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This I Believe: I Believe In Public Media

Greg Petersen in a radio studio
Bill Wallace

This is my second This I Believe essay. The first was in 2008 when I extolled the virtues of the Chicago Cubs as a metaphor for the game of life. You may have setbacks, but like the Cubs you have to persevere. Now that my Cubbies have reached the pinnacle of baseball, it’s time to set new sights.

I’ve just retired from a 45-year career in public broadcasting and to say I believe in pubic media, would be an understatement. Besides having a mission to inform, educate and even entertain, public media’s role in today’s society is more essential than ever. 

Our country has a robust cacophony of voices, opinions, and points-of-view that many other nations don’t. The “freedom of speech” and “freedom of the press” protections in the first amendment to the Constitution are essential tools that bring us together, and that can also keep us apart. I believe that it’s public media’s unique role to be the place that can explain complex news and bring context and thoughtful discussion to a wide variety of issues.

There are so many outlets for news and information that it’s becoming harder and harder for the public to know where to get their information, much less what sources to believe. I believe that it’s public media role to be a trusted source. A place that the public can turn to that’s dedicated to honest, un-biased reporting that honors all sides of a discussion. Only shows like TV’s PBS NewsHour and radio’s Morning Edition have the luxury of time to explore stories in an unhurried fashion, instead of just a 90-second news package. 

Bill Moyers may have said it best when he said that public media is about the joys of working on important questions and sharing the wonders of human creativity without the commercial pressure to exploit the lowest common denominator.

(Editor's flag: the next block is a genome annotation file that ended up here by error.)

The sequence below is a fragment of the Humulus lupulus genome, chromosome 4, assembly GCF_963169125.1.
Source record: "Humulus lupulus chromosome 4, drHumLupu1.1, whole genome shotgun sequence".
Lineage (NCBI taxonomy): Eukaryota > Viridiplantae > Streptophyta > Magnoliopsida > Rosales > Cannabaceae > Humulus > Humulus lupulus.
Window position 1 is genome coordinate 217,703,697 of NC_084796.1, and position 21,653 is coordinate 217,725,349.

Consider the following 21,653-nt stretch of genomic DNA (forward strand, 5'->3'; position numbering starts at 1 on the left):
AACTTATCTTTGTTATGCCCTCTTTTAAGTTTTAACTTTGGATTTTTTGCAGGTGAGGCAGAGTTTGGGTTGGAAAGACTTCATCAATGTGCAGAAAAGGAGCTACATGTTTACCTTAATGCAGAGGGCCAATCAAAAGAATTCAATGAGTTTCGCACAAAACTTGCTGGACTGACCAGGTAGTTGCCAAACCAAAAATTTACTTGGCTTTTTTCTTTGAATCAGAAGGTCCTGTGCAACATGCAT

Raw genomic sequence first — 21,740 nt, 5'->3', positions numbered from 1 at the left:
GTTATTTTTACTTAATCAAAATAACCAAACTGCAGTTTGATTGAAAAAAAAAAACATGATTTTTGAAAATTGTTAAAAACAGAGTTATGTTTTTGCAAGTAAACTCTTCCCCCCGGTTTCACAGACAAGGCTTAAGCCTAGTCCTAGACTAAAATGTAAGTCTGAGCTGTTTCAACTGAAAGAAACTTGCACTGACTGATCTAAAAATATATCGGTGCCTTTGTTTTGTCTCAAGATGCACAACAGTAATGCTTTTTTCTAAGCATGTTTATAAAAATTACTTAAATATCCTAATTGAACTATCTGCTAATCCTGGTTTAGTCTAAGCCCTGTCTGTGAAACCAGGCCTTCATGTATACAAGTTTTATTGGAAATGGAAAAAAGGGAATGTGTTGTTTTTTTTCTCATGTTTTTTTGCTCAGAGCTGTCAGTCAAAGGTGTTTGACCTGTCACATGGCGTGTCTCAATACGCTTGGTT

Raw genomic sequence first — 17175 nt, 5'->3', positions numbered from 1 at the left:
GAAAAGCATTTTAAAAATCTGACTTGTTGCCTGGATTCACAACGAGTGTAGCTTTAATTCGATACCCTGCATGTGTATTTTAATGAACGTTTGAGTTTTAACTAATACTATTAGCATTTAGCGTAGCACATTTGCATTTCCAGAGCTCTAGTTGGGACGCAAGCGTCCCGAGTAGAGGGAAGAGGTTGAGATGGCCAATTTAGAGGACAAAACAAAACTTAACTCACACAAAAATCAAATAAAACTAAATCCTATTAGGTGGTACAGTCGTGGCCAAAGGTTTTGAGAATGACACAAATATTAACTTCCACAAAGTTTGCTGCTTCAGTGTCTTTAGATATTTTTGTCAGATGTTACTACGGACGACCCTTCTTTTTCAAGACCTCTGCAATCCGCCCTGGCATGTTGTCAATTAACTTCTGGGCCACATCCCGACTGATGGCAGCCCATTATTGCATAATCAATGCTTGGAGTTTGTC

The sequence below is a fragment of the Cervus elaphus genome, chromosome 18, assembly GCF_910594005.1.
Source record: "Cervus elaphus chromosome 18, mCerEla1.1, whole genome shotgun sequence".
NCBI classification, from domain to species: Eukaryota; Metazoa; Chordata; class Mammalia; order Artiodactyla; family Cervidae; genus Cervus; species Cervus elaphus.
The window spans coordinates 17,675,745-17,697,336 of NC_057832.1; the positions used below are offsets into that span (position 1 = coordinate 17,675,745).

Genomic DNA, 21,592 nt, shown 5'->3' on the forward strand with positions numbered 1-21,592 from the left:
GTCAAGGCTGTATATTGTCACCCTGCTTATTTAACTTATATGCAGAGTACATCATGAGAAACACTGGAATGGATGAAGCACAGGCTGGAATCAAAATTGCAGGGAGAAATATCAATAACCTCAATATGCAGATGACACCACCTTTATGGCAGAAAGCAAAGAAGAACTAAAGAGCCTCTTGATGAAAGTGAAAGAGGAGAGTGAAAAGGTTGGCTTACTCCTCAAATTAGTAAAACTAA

I believe that public media is the place to serve the needs of our youngest citizens. It comes as no surprise that PBS, the service that made Mr. Rogers an essential touchpoint for early education, is also widely considered the most educational media brand. In fact, very early in my career I met Fred Rogers. His dedication to children and his TV ministry, confirmed my belief that public TV had to be a trusted and safe place for children, and that’s a trust that everyone I’ve ever met in the public media industry takes to heart.

Finally, I believe that the people I’ve worked with, my colleagues from other stations, and the officials at the national public media organizations, all share a common purpose . . . to serve in the public interest. In my career, I’ve seen many struggles in public media – self-doubt about our identity, intra-family squabbles between stations and the networks, the ever-present need to raise funds, and the seemingly constant threats to federal funding. But through it all, the pubic media professionals, like the Cubs, persevere. Not for a trophy, but for the privilege of serving the public.

Greg Petersen was the director of broadcasting for WPSU/Penn State Public Media. He is still a host of the WPSU Jazz program and occassionally fills in as on-air host during Morning Edition and All Things Considered. He is also now the Chair of WPSU's Board of Representatives. He worked in various positions at WPSU for more nearly 30 years.
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